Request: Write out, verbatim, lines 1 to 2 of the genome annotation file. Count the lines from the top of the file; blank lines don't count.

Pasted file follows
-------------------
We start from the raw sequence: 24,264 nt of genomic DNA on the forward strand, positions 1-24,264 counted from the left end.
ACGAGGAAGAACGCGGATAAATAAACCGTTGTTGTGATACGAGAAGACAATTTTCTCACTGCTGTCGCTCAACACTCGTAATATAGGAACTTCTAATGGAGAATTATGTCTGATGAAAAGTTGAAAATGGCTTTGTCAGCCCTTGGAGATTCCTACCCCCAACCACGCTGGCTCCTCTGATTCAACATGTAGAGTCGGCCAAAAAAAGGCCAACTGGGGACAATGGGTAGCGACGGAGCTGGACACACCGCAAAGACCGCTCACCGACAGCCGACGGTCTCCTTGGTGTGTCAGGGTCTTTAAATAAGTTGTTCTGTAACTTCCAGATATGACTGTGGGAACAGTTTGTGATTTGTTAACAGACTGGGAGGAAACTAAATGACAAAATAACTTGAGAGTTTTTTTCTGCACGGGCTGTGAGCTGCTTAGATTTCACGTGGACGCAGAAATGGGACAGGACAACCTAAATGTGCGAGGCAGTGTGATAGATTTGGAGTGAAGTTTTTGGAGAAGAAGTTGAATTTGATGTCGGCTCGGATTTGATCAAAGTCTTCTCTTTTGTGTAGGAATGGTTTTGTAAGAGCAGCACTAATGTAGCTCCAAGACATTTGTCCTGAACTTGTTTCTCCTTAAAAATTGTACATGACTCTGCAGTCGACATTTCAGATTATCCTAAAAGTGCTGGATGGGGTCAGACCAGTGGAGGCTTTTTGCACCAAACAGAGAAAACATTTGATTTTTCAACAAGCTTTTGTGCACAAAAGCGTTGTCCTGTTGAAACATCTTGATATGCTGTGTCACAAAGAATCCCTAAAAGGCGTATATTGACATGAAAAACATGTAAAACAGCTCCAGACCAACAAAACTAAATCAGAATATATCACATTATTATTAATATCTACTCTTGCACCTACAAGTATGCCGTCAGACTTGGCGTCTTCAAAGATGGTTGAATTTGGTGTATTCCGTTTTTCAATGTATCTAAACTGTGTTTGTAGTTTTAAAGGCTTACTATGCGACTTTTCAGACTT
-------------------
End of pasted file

We start from the raw sequence: 24,264 nt of genomic DNA on the forward strand, positions 1-24,264 counted from the left end.
ACGAGGAAGAACGCGGATAAATAAACCGTTGTTGTGATACGAGAAGACAATTTTCTCACTGCTGTCGCTCAACACTCGTAATATAGGAACTTCTAATGGAGAATTATGTCTGATGAAAAGTTGAAAATGGCTTTGTCAGCCCTTGGAGATTCCTACCCCCAACCACGCTGGCTCCTCTGATTCAACATGTAGAGTCGGCCAAAAAAAGGCCAACTGGGGACAATGGGTAGCGACGGAGCTGGACACACCGCAAAGACCGCTCACCGACAGCCGACGGTCTCCTTGGTGTGTCAGGGTCTTTAAATAAGTTGTTCTGTAACTTCCAGATATGACTGTGGGAACAGTTTGTGATTTGTTAACAGACTGGGAGGAAACTAAATGACAAAATAACTTGAGAGTTTTTTTCTGCACGGGCTGTGAGCTGCTTAGATTTCACGTGGACGCAGAAATGGGACAGGACAACCTAAATGTGCGAGGCAGTGTGATAGATTTGGAGTGAAGTTTTTGGAGAAGAAGTTGAATTTGATGTCGGCTCGGATTTGATCAAAGTCTTCTCTTTTGTGTAGGAATGGTTTTGTAAGAGCAGCACTAATGTAGCTCCAAGACATTTGTCCTGAACTTGTTTCTCCTTAAAAATTGTACATGACTCTGCAGTCGACATTTCAGATTATCCTAAAAGTGCTGGATGGGGTCAGACCAGTGGAGGCTTTTTGCACCAAACAGAGAAAACATTTGATTTTTCAACAAGCTTTTGTGCACAAAAGCGTTGTCCTGTTGAAACATCTTGATATGCTGTGTCACAAAGAATCCCTAAAAGGCGTATATTGACATGAAAAACATGTAAAACAGCTCCAGACCAACAAAACTAAATCAGAATATATCACATTATTATTAATATCTACTCTTGCACCTACAAGTATGCCGTCAGACTTGGCGTCTTCAAAGATGGTTGAATTTGGTGTATTCCGTTTTTCAATGTATCTAAACTGTGTTTGTAGTTTTAAAGGCTTACTATGCGACTTTTCAGACTT